To write the equation of the perpendicular line containing C, you use the C co-ordinates in y-y_1=m_p(x-x_1)

    where m_p is the perpendicular slope.

    Study the diagrams in the .pdf file.

    You have to do that procedure for 2 lines, then solve the simultaneous equations to find the orthocentre.
    After this, you will have no bother with solving simultaneous equations and working with perpendicular lines.

    I'll get you started....

    The slope of XY is \frac{95-15}{59-70}=-\frac{80}{11}
    Therefore, any line perpendicular to XY has slope = \frac{11}{80}

    The one containing Z is the line y-28=\frac{11}{80}(x-52)

    80y-2240=11x-572
    80y=11x+1668

    Repeat for another side, to get a 2nd equation.

    Solving the 2 equations gives the co-ordinates of the orthocentre.
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  6. #6
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    THANKS SO MUCH! and how do you find the circumcenter????
    thats just what i needed!
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  7. #7
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    The circumcentre is the centre of the circle for which the given points are points on the circle's circumference.

    All points on a circle circumference are equidistant from it's centre.

    If you take any 2 points on the circumference and draw lines from them to the circle centre, and between the 2 points themselves, you make an isosceles triangle.

    Remember an isosceles triangle has 2 sides equal.
    On a circle circumference, these sides are the radius of the circle.
    So, circles and isosceles triangles are well related.

    An isosceles triangle is made of 2 back to back right-angled triangles.

    This means, if we have an isosceles triangle, bisect it's base and draw the perpendicular bisector, that bisector must pass through the opposite vertex.

    In this case (circumcentre), that perpendicular must go through the circle centre.

    So, the procedure for locating the circumcentre is.....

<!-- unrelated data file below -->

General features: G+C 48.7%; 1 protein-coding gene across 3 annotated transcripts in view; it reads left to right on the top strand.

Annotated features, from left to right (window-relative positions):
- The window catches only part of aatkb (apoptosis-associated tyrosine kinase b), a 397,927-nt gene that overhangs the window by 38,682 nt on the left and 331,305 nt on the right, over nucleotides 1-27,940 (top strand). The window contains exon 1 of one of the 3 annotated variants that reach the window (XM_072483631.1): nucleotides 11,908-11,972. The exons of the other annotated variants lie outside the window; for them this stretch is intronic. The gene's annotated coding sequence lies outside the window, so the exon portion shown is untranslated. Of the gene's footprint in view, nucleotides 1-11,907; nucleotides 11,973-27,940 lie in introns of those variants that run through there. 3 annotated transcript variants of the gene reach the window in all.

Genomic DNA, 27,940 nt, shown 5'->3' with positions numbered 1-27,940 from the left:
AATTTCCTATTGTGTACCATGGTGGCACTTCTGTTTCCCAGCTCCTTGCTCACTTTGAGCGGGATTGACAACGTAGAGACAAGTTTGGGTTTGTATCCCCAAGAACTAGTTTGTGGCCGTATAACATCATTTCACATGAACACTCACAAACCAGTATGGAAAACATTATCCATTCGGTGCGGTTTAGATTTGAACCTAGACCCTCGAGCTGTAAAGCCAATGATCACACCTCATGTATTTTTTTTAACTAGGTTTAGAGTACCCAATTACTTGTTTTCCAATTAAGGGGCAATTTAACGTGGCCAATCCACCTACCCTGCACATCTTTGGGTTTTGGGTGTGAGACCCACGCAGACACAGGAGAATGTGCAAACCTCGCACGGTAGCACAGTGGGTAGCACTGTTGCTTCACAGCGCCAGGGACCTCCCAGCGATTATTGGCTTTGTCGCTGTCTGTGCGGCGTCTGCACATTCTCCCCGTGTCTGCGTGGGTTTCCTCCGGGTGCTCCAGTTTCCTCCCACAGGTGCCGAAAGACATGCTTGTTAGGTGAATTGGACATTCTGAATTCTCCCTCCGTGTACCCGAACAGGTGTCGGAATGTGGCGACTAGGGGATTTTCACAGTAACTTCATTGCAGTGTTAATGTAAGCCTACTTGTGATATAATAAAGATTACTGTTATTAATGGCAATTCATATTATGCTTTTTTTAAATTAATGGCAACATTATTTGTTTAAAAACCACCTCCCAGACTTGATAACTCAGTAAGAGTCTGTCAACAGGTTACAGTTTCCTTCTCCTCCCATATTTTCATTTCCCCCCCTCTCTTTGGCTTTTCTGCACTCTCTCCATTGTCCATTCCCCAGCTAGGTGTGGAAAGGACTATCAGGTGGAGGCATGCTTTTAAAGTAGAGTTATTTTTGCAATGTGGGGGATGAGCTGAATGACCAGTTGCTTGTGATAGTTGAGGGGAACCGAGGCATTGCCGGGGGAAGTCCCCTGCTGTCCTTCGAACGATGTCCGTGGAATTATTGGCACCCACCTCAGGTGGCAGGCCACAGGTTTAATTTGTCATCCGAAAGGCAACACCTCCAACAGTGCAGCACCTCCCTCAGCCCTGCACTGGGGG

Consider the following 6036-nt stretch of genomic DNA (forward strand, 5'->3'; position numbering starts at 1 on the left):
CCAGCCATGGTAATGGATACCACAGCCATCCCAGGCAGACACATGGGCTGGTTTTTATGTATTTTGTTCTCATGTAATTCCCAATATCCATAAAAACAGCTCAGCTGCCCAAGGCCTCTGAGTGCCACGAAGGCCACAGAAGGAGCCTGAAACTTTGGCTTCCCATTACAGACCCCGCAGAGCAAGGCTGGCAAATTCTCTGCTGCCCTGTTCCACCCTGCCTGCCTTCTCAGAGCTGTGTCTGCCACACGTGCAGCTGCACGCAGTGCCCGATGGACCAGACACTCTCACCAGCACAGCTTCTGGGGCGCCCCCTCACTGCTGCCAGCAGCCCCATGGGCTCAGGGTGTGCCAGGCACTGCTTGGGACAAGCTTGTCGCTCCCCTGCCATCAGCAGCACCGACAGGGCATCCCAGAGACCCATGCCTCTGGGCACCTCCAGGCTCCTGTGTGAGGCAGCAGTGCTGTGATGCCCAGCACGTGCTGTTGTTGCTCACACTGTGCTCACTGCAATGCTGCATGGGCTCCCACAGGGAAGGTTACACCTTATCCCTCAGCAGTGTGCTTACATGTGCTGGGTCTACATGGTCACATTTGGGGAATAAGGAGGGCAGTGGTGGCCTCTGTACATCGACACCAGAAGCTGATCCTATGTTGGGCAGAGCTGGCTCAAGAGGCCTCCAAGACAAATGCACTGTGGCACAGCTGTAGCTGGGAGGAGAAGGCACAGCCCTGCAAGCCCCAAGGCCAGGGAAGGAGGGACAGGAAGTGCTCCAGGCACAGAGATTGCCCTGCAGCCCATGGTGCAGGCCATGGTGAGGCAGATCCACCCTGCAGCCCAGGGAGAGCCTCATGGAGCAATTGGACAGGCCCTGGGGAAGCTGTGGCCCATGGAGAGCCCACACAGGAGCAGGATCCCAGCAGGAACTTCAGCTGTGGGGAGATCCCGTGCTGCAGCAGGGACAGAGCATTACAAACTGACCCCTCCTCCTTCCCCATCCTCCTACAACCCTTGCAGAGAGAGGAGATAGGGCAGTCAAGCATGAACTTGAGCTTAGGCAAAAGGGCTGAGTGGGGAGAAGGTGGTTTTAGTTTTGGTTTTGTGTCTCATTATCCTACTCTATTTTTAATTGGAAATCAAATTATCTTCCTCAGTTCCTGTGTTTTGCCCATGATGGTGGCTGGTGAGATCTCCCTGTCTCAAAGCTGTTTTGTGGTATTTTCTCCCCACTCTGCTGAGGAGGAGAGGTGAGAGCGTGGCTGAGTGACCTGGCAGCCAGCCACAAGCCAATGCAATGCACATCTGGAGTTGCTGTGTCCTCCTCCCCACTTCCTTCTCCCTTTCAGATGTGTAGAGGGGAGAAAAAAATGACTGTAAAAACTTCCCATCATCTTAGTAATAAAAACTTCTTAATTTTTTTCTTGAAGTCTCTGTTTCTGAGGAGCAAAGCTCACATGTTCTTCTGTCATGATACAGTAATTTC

Bisect 2 sides of the triangle by
    1. writing the side midpoints
    2. writing the side slopes
    3. writing the perpendicular slopes
    4. writting the line equations that have the perpendicular slopes and contain the midpoint.

    Do this for 2 sides.
    Then solve the simultaneous equations for these 2 perpendicular bisectors.
    The solution is the x and y co-ordinates of the circumcentre.

    If you get stuck, just ask again..
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  8. #8
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    i did up to number 3
    so i got
    18/13 and -7/67
    and now i dont know what to do for number 4
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  9. #9
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    You've got the slopes of the perpendicular lines to YZ and XZ.

    There are an infinite amount of perpendiculars, however.

    You need the ones going through the midpoints of those lines.

    The midpoint of YZ is \frac{59+52}{2},\frac{95+28}{2}=(55.5,61.5)

    The midpoint of XZ is (61,21.5)

    You now write the lines equations with these slopes and points.
    These 2 lines will intersect at the circle centre.

    y-61.5=-\frac{7}{67}(x-55.5)

    Write the equation of the 2nd bisector and solve the resulting simultaneous equations.